Yesterday we accidently sent a news release about a Microsoft compatible product to a reporter that covers Linux exclusively. Almost immediately we got a reply that more than a little sarcastic along with a threat to block our email.
Some might say there is no reason to be rude or hostile over a genuine mistake — a box left unticked. That’s probably true, but when you put yourself in the reporter’s shoes, you can understand. He likely gets dozens, probably hundreds, of badly targeted stories pushed to him every day. Especially on a Monday when a lot of announcements are made in the IT industry. He’s probably drowning in stories about Microsoft, and he doesn’t have event he slightest interest.
As soon as I realised what happened I wrote him a note to apologise for spamming him. I explained how I personally loath news release blast services, but resort to using one because, well sometimes you just can’t write a personal pitch to every reporter.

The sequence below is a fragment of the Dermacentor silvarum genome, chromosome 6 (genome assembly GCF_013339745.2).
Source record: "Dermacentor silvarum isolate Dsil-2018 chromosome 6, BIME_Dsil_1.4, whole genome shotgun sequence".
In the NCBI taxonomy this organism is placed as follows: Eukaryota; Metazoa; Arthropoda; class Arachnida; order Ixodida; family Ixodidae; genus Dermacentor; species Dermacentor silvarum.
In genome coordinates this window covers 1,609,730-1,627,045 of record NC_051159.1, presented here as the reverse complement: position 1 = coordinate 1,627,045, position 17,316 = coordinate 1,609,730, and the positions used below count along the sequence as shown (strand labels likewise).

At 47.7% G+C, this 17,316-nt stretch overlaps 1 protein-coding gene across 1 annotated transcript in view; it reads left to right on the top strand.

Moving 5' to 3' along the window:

Back in the day, that’s exactly what I did. If I wanted to interest a reporter in a story, I researched what he/she’d written before and angled my story to fit the specific interest. But these days, with pressure on budgets and the growth in blogs, internet sites and an increasingly splintered trade media, there often just isn’t the time to do things ‘right’.
Sometimes we do use a blast service, then we ring a handful of reporters to discuss story angles that relate to their specific readerships. It’s not the best solution, not by a long shot. I’d love to hear about any alternative approaches, so please feel free to leave a comment or contact me directly.
BTW, the linux reporter mentioned above, responded to my email with a polite, friendly note. So hopefully, he’s decided not to block us.